by Robin Vincent | 1,0 / 5,0 | Approximate reading time: 3 Minutes
PikoPiko Factory Profree-4

PikoPiko Factory Profree-4  ·  Source: PikoPiko Factory


The Profree-4 is a cute-looking Prophet-5 clone that you can now invest in on Kickstarter. But that price is extraordinary!



I reported on this back in 2020 when it was spotted at the Tokyo Maker Faire. At that time, it was called the Prophet-Mini, and we weren’t entirely sure if it was real, analogue or just an emulation of some kind. A couple of years later, and after a lot of intense development, the project is looking for funding and preorders to get it into production.

The development team consists of producer Barbara Asuka and engineer Synth-senpai. They’ve been developing the Profree-4 as open-source hardware to make all their research available for free and passed on to the community. Open Source hardware is not quite the same as software because you still have to buy the parts; you don’t get that for free. But anyone will be able to build their own under the “Creative Commons Attribution-ShareAlike 4.0 International” license.

PikoPiko Factory Profree-4

PikoPiko Factory Profree-4 · Source: PikoPiko Factory


The Profree-4 is based on the same discrete components of the original Prophet-5. PikoPiko Factory has reduced it in size to have a mini-keyboard, and it can also run on batteries. It has guitar strap pegs on the side so you can sling it over your shoulder and play it as a keytar, which is nice. As the name suggests, it is 4-note polyphonic. There’s a weeny built-in speaker and MIDI In/Out.

I’d like a bit more detail and some decently recorded demos, but it doesn’t look like PikoPiko is particularly fabulous at the whole marketing game. Hopefully, they’ll lend it to someone who can make it sound fantastic. In the meantime, we have this:

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The Profree-4 project isn’t complete yet, and part of the Kickstarter is the need to raise some funds to keep it going. The goal isn’t very high at £7,350, but the kits are a lot more expensive than you think. The PCB set is around £614, which seems ok, and then you’d have to source the case and components yourself. However, to get the whole kit, including the case, keyboard and all the components, you’re looking at £4,293. That’s a lot; that’s more than a Deckard’s Dream kit; in fact it’s over a grand more than a bleedin’ Sequential Prophet-5. What are they thinking?

So, make no mistake, the Profree-4 is a serious piece of gear. Unfortunately, at the moment, the impression it gives is one of being cute and adorable, fun and open source. So, suddenly having to come up with 4 grand feels crazy when you can buy the real thing for less. It’s a lovely idea, but the cost is so far off the mark that I doubt that anyone is likely to put the money down. They will have to sell a lot of T-shirts to reach their goal.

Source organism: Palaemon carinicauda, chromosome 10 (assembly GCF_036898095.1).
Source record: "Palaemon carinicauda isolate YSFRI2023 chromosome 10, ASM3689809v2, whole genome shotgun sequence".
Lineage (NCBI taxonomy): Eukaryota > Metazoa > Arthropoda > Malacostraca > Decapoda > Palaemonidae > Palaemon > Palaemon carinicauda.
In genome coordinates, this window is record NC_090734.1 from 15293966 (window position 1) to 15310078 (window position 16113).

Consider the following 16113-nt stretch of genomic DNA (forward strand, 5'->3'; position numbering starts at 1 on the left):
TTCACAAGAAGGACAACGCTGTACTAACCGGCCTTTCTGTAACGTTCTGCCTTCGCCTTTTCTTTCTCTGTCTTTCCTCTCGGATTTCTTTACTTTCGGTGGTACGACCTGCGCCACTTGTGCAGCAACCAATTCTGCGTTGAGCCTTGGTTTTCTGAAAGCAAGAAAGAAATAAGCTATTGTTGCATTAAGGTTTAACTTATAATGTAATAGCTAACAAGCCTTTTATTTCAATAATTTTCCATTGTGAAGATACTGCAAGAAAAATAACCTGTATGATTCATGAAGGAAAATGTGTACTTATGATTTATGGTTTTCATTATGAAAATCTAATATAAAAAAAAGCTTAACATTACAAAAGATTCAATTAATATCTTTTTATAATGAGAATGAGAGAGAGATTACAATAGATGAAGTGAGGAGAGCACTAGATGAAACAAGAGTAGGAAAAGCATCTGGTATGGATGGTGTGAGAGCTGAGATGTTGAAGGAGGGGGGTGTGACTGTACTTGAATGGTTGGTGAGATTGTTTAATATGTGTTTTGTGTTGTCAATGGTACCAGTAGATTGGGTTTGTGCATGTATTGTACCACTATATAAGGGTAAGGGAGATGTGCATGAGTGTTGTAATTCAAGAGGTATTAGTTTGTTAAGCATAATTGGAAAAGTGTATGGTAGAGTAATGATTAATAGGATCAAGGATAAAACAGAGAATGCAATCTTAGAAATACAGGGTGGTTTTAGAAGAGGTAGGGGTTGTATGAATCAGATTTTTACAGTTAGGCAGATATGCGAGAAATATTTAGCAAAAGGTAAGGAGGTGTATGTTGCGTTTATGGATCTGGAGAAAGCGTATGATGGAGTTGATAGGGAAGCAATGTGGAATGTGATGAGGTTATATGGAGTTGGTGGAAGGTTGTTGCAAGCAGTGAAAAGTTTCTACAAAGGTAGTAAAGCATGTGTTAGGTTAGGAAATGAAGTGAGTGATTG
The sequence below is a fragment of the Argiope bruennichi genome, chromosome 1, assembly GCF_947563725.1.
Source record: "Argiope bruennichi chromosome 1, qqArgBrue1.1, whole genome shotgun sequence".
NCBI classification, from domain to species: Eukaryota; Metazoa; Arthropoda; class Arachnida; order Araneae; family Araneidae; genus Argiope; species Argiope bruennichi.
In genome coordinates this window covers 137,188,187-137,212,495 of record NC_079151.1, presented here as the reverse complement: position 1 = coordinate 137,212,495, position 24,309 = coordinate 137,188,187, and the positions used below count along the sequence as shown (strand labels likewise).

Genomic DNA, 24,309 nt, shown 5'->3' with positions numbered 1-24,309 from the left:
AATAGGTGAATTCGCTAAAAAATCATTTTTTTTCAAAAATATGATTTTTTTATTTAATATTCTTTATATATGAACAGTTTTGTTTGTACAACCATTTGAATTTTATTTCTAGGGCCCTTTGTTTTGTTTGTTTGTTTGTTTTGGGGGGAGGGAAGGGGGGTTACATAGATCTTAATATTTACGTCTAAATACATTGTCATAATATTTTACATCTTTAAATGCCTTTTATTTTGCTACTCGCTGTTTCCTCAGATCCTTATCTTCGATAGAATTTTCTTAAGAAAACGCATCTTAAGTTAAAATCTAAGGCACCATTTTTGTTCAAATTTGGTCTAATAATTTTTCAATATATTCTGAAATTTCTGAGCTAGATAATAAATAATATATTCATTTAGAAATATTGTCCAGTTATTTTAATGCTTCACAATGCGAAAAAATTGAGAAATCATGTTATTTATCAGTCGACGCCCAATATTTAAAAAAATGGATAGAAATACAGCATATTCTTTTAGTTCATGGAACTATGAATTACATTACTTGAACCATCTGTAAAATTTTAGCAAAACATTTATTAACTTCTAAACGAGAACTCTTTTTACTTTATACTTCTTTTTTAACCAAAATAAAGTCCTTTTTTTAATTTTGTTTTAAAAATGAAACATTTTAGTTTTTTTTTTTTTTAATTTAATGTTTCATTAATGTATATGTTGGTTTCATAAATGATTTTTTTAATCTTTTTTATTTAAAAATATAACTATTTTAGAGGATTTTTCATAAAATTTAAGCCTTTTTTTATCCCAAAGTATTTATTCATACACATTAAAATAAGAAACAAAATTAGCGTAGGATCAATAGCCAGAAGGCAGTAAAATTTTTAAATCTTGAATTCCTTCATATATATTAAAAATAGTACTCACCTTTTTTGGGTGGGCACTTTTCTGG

Maybe, someone, a manufacturer, will see it as an opportunity and take it on to find a more realistic price point. There’s a market for a cute Prophet-5 clone definitely, but it would need to be around the £1,000 mark to succeed.

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PikoPiko Factory Profree-4

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5 responses to “PikoPiko Factory Profree-4: Open source Prophet-5 clone hits Kickstarter”

    reteP says:

    I agree, not sure what they’re thinking.

    The PCB’s are way overpriced. Not sure where they’re getting them printed but I’ve received some high quality PCB’s on the DIYAudio forum’s for much much less.
    That being said, component prices are expensive right now so tough time for it.

    Ronald says:

    I love people with passion and love for their projects. However, when I look at the ridiculous pricing I really don’t understand the name they choose. On top of that, I can’t think of any person willing to pay extra on top of an original (new) Prophet for a mini version? I’m sure they are very good at building synths, but they lack any business insight. It’s a shame actually.

    Darg says:

    £614 for PCBs is not really that ok, that’s a lot of money. Also after paying a whopping 9.242 $ that the warranty is void if it’s transferred to another party after purchase, that’s first class BS, the warranty is on the synth itself and not on the buyer.

    Vincent Vice says:

    I read a comment they were not really interested in producing any synths for the market, but in having their research, instructions and the project itself funded and documented for DIY.
    The price therefore should be considered as a means for keeping off as many people as possible, while still skimming the top % that can’t be deterred by a high price point and want a fancy keytar.
    Which is still… weird, to say the least.

    dbms says:

    $500 for whole kit is the reasonable price, but even with that price, I don’t think many people are inserted in it, sorry…

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